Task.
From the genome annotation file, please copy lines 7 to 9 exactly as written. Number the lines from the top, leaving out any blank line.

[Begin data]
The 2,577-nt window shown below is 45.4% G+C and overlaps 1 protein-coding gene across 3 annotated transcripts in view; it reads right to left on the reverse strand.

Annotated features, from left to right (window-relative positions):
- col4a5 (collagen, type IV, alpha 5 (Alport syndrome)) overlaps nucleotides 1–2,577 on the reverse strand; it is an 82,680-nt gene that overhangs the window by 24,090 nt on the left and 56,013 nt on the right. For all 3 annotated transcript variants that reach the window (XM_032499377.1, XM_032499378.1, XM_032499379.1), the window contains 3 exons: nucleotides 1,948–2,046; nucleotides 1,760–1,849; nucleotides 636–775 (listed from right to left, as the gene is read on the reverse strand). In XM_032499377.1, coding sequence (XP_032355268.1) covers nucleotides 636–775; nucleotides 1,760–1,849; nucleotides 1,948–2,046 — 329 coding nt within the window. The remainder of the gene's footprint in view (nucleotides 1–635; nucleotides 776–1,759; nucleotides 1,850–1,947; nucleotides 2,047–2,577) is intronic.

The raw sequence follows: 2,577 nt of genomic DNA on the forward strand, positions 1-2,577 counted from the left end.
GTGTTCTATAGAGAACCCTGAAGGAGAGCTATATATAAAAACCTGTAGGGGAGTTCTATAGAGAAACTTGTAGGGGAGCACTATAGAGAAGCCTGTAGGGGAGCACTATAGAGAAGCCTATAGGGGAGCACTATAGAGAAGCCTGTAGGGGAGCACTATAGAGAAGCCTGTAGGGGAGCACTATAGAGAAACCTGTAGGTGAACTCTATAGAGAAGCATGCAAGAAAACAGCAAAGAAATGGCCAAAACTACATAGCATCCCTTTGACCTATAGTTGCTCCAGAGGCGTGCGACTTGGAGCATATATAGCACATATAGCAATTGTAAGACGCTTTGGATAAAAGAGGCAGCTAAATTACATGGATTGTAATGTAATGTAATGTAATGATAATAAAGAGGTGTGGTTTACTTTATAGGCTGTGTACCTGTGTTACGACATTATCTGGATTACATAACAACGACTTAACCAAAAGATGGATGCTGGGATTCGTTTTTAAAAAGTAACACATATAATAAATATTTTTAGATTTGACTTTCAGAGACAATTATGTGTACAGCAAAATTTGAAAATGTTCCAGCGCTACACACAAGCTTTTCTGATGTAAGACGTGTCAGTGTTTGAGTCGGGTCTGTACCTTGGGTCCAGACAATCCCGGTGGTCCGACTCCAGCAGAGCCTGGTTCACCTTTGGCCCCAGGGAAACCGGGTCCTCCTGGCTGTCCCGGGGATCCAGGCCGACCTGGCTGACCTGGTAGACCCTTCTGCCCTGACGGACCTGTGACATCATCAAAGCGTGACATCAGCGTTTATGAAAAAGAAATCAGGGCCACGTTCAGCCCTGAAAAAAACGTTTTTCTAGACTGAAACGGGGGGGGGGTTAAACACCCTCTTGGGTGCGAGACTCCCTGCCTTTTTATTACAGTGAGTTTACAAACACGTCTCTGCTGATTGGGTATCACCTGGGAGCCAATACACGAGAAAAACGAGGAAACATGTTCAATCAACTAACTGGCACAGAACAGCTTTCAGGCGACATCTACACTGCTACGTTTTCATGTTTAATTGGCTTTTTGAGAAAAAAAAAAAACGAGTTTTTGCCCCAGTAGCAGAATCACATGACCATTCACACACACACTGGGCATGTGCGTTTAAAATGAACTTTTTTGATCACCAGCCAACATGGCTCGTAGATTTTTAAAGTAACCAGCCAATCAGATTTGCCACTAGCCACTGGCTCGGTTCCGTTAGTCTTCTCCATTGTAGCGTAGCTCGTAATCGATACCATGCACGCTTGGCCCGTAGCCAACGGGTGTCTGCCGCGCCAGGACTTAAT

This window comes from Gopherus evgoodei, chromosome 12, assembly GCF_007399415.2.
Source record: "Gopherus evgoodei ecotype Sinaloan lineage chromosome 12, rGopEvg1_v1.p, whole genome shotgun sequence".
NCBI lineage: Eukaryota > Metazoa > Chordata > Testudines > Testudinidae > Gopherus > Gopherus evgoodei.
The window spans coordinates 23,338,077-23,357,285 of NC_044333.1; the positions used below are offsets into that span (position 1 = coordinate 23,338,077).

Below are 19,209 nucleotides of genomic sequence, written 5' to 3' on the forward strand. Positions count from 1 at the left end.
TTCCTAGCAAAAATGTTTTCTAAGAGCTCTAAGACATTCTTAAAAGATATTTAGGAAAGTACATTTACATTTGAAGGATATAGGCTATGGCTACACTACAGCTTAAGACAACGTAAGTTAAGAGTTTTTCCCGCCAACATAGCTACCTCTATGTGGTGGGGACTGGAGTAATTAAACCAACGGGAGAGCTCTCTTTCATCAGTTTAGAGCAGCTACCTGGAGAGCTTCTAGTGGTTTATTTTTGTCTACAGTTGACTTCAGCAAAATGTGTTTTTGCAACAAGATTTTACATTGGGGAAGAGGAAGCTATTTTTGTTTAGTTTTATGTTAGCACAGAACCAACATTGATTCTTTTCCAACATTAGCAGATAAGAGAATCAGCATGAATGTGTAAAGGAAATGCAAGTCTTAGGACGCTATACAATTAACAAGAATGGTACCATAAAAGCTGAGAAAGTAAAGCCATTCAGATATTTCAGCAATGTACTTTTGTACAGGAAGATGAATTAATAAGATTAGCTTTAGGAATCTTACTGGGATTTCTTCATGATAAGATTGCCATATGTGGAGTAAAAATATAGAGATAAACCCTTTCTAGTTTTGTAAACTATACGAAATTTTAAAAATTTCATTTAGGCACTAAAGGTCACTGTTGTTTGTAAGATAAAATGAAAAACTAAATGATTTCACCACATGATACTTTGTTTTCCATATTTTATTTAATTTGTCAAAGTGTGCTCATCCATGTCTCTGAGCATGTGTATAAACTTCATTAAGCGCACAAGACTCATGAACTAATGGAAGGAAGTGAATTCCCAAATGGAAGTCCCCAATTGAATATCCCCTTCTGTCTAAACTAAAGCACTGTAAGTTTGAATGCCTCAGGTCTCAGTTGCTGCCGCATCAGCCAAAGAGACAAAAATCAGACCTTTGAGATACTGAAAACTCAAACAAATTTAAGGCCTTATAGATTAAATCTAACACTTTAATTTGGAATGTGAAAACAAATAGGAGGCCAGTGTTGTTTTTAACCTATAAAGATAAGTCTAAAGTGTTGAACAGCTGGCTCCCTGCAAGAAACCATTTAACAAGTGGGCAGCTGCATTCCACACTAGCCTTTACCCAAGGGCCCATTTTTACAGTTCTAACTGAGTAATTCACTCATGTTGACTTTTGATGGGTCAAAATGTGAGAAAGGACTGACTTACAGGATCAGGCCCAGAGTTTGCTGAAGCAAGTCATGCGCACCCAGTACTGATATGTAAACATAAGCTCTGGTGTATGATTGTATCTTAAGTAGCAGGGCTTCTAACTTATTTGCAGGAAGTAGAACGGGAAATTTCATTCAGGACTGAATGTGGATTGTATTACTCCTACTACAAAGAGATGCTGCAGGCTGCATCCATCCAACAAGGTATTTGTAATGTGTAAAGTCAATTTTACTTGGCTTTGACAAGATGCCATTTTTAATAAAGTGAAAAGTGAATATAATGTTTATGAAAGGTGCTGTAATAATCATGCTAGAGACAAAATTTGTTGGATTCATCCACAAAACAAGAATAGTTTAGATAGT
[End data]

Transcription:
Source record: "Gopherus evgoodei ecotype Sinaloan lineage chromosome 12, rGopEvg1_v1.p, whole genome shotgun sequence".
NCBI lineage: Eukaryota > Metazoa > Chordata > Testudines > Testudinidae > Gopherus > Gopherus evgoodei.
The window spans coordinates 23,338,077-23,357,285 of NC_044333.1; the positions used below are offsets into that span (position 1 = coordinate 23,338,077).